UT Law School Classes
- Spring 2013
Energy Development & Policy
3:45 pm - 5:35 pm
|| Test Date
This course is restricted to upper division students only.
You must have at least 43 credit hours to register.
This interdisciplinary course will introduce students to the legal, business, and engineering facets of energy development and entrepreneurship. The course is structured around two central case studies—one based on a wind development project and the other on a high-efficiency natural gas combined-cycle plant. The key stages of project development will be covered, including site selection, due diligence, permitting, contracting, and financing. The case studies are designed (1) to provide real-world conditions for understanding project development, (2) to allow students to engage in practical problem solving, and (3) to enable government policies to be evaluated in context. Course work will be complemented by regular discussions with leading experts in the utility and renewable-energy sectors.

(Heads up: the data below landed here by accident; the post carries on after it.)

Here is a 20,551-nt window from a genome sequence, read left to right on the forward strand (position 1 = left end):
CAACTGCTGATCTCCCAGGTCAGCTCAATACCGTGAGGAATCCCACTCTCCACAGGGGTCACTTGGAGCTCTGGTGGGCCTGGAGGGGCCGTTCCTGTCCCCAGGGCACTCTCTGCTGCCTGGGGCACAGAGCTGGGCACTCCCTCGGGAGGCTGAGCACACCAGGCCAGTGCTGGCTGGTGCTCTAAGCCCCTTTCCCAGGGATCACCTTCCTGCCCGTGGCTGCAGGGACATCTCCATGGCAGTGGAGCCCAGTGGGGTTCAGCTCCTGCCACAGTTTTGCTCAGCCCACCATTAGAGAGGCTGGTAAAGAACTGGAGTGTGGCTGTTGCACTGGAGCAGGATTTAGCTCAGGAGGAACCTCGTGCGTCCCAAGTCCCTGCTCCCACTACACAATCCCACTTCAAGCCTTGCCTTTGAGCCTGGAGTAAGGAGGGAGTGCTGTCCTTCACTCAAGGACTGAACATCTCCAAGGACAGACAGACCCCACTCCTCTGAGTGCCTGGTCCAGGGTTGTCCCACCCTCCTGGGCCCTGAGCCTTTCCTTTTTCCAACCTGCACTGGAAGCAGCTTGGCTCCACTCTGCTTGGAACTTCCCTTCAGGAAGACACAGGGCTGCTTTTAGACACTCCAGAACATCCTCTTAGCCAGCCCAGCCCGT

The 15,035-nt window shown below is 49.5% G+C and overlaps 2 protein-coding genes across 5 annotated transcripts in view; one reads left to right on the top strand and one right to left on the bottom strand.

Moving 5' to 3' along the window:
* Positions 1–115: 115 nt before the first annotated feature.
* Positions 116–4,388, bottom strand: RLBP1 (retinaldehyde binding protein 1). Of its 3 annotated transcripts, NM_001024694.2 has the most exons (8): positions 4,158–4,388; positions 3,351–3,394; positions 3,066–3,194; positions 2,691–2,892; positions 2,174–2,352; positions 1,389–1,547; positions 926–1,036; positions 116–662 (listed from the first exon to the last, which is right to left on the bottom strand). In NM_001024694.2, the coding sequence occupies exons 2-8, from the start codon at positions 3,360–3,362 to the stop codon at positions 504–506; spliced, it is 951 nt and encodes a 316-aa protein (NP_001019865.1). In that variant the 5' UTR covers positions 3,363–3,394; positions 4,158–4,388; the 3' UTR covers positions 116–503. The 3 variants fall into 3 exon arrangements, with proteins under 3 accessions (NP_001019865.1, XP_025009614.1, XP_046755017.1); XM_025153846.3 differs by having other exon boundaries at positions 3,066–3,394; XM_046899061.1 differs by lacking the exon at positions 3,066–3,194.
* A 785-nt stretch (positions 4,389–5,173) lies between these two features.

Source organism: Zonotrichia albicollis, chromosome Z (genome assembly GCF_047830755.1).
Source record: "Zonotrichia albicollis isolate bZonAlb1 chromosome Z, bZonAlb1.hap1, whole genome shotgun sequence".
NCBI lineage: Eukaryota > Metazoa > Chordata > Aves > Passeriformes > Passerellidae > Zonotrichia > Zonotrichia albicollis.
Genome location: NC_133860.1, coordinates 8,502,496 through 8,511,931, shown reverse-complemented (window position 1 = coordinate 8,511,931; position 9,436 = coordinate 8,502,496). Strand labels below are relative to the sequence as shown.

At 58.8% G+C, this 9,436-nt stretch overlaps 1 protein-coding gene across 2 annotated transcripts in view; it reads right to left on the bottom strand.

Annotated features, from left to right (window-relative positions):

Related Course Areas
Students will work in interdisciplinary teams made up of graduate students from law, business, public affairs, and engineering. In addition to short presentations made during the semester, each student team will prepare a final report and presentation on the technical, business, and legal aspects of one of the two case studies. The course will culminate with a presentation given by each team to a group of putative potential investors, who will be energy experts drawn from the private sector. Course evaluations will be based on class participation, in-class presentations, and the final presentation and report for potential investors.